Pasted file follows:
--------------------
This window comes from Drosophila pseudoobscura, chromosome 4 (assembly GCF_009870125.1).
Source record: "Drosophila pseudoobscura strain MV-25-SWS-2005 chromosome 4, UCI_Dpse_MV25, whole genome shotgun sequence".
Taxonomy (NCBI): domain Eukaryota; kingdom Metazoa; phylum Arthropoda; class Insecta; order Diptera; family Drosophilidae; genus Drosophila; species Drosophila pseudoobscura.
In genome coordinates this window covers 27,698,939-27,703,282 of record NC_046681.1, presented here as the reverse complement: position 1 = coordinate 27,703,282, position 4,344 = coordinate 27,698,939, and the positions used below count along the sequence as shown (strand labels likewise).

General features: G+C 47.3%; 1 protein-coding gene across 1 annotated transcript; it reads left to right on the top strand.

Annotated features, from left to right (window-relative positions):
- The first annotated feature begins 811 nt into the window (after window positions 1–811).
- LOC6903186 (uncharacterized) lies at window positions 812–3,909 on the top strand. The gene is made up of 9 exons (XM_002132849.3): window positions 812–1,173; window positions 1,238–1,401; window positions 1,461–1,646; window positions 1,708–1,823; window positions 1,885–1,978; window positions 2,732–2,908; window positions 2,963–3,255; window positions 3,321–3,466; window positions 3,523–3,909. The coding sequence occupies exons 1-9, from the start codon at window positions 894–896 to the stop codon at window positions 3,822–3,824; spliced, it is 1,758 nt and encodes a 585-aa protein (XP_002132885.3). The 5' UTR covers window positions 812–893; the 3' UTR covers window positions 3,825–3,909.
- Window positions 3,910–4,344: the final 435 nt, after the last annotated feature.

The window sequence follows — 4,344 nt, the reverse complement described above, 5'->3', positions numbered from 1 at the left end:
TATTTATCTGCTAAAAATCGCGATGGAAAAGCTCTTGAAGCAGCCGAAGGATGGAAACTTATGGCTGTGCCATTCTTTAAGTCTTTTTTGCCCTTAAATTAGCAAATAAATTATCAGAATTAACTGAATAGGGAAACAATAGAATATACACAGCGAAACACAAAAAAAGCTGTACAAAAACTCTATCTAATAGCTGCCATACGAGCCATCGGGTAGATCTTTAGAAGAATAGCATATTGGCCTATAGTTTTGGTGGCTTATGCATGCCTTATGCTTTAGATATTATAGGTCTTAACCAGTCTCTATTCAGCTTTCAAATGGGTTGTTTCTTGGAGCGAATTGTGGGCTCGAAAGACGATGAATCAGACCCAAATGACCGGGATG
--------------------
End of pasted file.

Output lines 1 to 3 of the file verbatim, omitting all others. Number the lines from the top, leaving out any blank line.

This window comes from Drosophila pseudoobscura, chromosome 4 (assembly GCF_009870125.1).
Source record: "Drosophila pseudoobscura strain MV-25-SWS-2005 chromosome 4, UCI_Dpse_MV25, whole genome shotgun sequence".
Taxonomy (NCBI): domain Eukaryota; kingdom Metazoa; phylum Arthropoda; class Insecta; order Diptera; family Drosophilidae; genus Drosophila; species Drosophila pseudoobscura.